Metro NZ

TOP 50 WINES 2020

If you’re a wine pedant, you should probably stop reading now, because this is not your run-of-the-mill list of the top 50 wines in New Zealand. The wines here all have personality and individuality; they tend to offer something a little different. You’ll still find mass-produced, supermarket wines sitting happily alongside prestige wineries, but also a range of niche producers using off-the-wall varieties and winemaking practices. They all cost less than $50, and many of them cost a great deal less.

Metro has run a summer wine feature for several years now, but going into 2020, we detected a sea change in what many of us are drinking. Yes, we all care about a good drop — but increasingly, that means different things to different people at different times. Over the past decade, we’ve seen the emergence of new biodynamic and organic wines, of “natural” wines made with minimal intervention, of long-marginalised varieties and long-forgotten winemaking techniques.

So we sent a call-out to every winery we could find a contact for, and assembled a tasting panel that included sommeliers, wine critics and Metro staffers to taste all 176 wines received. We wanted to champion a range of styles, varieties and techniques. We wanted wines that had personality, wines that, though perhaps not technically polished, were super-drinkable, interesting and distinctive — wines that you’d want to order at a restaurant or take to a dinner party or a barbecue. They’re the wines that will probably get drunk first, because they’re either intriguing or just great fun.

And we expressly briefed our judging panel not to be too concerned with varietals. It should be a fairly uncontroversial concept that an atypical glass of pinot noir can still be a great wine. The key was to avoid adopting a notion of what, for example, a New Zealand pinot noir should be, which might make some commercial sense by encouraging reliability from the consumer’s perspective, but can suffocate experimentation, individuality and sub-regional expression, which is a shame if we want wine in this country to develop.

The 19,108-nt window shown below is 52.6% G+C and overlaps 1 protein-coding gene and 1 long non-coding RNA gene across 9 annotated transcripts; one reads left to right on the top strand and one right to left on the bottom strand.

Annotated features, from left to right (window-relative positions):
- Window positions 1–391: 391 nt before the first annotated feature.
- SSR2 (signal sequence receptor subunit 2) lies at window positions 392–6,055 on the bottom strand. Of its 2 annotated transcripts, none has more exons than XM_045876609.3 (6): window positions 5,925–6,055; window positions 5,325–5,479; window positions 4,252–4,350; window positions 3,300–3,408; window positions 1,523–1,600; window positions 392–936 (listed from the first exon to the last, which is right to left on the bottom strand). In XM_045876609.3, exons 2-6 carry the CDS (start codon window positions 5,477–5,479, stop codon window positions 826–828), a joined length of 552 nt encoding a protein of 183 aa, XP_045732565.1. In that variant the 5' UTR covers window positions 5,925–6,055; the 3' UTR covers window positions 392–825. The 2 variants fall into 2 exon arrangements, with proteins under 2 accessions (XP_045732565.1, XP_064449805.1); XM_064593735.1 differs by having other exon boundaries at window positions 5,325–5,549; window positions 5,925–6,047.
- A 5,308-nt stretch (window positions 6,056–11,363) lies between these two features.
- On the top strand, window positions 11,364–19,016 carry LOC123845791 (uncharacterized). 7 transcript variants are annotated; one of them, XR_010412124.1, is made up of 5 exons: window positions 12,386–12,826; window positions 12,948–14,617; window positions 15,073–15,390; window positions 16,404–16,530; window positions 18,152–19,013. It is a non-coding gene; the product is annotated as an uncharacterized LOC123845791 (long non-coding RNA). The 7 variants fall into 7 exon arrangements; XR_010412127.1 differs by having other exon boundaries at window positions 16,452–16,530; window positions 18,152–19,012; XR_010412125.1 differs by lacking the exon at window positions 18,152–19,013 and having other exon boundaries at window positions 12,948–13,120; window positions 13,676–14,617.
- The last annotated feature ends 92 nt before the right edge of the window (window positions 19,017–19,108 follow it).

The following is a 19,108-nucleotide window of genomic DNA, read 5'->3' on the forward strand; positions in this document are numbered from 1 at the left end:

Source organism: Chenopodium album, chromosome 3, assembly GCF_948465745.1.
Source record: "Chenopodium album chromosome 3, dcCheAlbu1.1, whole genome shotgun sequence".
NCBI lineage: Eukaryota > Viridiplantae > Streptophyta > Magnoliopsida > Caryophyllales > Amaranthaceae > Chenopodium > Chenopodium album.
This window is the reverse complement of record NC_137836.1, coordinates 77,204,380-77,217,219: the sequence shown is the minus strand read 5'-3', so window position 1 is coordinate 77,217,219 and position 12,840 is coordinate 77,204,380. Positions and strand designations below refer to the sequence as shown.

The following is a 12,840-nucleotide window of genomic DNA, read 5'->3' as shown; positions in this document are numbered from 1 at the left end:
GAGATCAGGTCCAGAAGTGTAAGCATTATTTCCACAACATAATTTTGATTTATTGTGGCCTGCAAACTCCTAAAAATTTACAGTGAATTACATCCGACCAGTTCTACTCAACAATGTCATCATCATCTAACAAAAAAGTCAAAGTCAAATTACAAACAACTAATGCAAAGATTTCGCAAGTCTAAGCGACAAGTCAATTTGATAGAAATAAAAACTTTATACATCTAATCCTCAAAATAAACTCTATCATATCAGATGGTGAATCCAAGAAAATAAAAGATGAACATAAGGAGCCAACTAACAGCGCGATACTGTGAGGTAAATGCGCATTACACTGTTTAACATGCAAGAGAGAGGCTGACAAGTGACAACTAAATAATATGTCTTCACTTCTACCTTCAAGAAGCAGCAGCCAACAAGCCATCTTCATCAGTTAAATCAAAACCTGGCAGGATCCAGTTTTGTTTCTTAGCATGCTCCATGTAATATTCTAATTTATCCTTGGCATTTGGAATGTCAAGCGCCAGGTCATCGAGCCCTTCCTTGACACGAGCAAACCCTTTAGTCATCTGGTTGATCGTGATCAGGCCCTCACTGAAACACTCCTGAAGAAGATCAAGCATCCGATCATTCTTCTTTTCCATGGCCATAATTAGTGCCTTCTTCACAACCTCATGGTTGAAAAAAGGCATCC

After tasting them, we were gratified to find that our hunch was right. The 50 wines you will find below do all sorts of things, though not necessarily in the way that you might expect. Takeaways? We’re unashamedly most interested in the wines grown in our own backyard (only three of the 50 are from elsewhere). Organics and biodynamics are alive and well. What people are doing with sauvignon blanc is getting more and more interesting. Makers of pinot gris and rosé, in the main, could learn a bit from this.

Read on, and go seeking. Hopefully, this is the starting point for a great deal of discovery, discussion and, well, pleasure.



This is not your run-of-the-mill Kiwi sauvignon blanc, and if you want to blow people’s perceptions of what one is,

Stai leggendo un'anteprima, registrati per continuare a leggere.

Altro da Metro NZ

Metro NZ4 min letti
Tick, Tick, Boom
Late last year, Auckland musician Benee (real name Stella Bennett) went viral. A simply choreographed dance to her song “Glitter” became a meme on TikTok, a video-sharing app that lets its 500 million monthly users shoot and post videos with their ph
Metro NZ4 min letti
Alcohol Free
Despite news reports (and trend reports) suggesting a cultural shift towards drinking less, the truth is more complicated. Binge drinking might be downward trending (which is great) but casual drinking — a glass of wine to unwind after work, for exam
Metro NZ7 min letti
Signs Of The Times
Quinn Cox and Stella Starsky have not read The Luminaries. They confess to this with the same faint air of apology as many did after it won the Man Booker Prize in 2013. “Is it really 848 pages?” asks Cox. He and Starsky, New Yorkers partnered in lo